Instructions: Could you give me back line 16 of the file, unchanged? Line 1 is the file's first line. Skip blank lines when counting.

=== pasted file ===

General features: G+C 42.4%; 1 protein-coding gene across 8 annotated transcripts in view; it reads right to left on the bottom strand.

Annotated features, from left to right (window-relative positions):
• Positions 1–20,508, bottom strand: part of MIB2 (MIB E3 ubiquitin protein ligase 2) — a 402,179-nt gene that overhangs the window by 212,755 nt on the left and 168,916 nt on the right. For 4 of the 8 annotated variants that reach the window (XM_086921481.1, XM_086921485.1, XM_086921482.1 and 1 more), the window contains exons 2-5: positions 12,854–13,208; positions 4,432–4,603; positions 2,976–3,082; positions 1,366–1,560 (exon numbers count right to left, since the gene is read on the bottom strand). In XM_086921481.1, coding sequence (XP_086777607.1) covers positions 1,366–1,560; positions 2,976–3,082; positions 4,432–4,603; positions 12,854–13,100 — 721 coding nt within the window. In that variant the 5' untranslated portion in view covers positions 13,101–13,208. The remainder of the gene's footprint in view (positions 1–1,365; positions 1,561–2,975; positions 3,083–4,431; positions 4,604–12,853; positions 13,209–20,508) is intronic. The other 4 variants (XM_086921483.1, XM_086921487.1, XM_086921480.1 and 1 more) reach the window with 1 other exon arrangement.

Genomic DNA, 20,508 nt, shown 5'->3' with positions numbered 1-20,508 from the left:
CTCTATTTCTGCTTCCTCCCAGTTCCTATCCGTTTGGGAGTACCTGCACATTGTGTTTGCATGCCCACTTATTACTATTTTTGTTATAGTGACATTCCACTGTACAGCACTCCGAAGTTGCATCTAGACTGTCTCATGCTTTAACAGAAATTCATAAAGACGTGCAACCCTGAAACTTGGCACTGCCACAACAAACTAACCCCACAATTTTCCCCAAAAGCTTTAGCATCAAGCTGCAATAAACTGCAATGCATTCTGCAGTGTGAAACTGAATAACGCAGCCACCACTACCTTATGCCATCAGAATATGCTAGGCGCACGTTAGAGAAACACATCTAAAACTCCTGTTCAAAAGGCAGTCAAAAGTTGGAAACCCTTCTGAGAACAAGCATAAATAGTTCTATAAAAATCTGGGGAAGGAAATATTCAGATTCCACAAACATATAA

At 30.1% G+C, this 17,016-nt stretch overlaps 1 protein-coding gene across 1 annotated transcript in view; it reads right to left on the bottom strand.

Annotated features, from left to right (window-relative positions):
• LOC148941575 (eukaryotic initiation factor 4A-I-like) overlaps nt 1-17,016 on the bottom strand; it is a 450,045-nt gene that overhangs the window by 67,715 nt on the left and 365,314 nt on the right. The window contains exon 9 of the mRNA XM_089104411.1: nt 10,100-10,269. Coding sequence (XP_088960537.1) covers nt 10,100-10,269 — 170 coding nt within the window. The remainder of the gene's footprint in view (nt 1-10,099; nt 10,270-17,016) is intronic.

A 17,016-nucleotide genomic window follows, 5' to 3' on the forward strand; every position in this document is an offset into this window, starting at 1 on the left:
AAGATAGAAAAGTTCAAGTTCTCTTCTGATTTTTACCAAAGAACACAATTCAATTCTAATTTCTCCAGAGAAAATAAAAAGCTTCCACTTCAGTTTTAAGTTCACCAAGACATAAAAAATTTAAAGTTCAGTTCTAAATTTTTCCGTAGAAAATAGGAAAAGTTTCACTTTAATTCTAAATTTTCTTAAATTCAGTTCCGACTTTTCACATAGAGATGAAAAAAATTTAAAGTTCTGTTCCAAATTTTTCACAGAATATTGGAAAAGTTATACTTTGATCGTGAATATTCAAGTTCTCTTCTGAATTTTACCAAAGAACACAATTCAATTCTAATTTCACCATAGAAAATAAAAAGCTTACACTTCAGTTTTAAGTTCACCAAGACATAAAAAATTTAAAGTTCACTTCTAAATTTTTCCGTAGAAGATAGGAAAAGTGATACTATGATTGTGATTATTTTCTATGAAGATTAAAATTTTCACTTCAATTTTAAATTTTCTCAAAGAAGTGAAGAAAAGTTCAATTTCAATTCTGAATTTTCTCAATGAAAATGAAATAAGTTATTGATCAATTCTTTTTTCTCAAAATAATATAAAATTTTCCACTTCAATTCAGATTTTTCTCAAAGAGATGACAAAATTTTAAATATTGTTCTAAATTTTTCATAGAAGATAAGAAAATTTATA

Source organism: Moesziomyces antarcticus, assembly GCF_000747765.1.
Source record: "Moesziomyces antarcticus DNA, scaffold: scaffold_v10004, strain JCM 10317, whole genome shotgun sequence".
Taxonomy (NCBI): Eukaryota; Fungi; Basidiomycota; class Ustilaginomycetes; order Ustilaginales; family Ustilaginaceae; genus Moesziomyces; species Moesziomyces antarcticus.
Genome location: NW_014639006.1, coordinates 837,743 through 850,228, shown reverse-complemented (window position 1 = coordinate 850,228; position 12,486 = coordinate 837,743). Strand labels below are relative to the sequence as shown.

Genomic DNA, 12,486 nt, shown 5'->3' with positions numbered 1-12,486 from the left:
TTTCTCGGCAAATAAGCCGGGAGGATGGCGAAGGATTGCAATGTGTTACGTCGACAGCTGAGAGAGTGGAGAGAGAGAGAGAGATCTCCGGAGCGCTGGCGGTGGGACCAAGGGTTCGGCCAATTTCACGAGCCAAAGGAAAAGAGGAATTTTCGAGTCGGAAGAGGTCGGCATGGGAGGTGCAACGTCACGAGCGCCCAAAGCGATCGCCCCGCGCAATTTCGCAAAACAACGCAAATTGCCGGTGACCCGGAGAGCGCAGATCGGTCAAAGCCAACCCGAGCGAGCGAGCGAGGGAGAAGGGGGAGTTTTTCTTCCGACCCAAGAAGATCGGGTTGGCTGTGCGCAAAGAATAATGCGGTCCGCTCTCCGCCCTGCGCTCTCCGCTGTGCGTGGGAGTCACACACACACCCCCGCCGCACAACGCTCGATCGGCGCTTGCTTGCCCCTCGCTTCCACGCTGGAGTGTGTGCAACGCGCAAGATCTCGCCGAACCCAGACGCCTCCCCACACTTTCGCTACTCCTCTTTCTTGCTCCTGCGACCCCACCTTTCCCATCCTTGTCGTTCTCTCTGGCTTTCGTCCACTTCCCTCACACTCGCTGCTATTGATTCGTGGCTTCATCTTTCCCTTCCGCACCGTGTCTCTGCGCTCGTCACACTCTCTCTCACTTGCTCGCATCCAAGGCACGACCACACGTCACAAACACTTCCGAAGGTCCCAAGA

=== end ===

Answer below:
TTTCTCGGCAAATAAGCCGGGAGGATGGCGAAGGATTGCAATGTGTTACGTCGACAGCTGAGAGAGTGGAGAGAGAGAGAGAGATCTCCGGAGCGCTGGCGGTGGGACCAAGGGTTCGGCCAATTTCACGAGCCAAAGGAAAAGAGGAATTTTCGAGTCGGAAGAGGTCGGCATGGGAGGTGCAACGTCACGAGCGCCCAAAGCGATCGCCCCGCGCAATTTCGCAAAACAACGCAAATTGCCGGTGACCCGGAGAGCGCAGATCGGTCAAAGCCAACCCGAGCGAGCGAGCGAGGGAGAAGGGGGAGTTTTTCTTCCGACCCAAGAAGATCGGGTTGGCTGTGCGCAAAGAATAATGCGGTCCGCTCTCCGCCCTGCGCTCTCCGCTGTGCGTGGGAGTCACACACACACCCCCGCCGCACAACGCTCGATCGGCGCTTGCTTGCCCCTCGCTTCCACGCTGGAGTGTGTGCAACGCGCAAGATCTCGCCGAACCCAGACGCCTCCCCACACTTTCGCTACTCCTCTTTCTTGCTCCTGCGACCCCACCTTTCCCATCCTTGTCGTTCTCTCTGGCTTTCGTCCACTTCCCTCACACTCGCTGCTATTGATTCGTGGCTTCATCTTTCCCTTCCGCACCGTGTCTCTGCGCTCGTCACACTCTCTCTCACTTGCTCGCATCCAAGGCACGACCACACGTCACAAACACTTCCGAAGGTCCCAAGA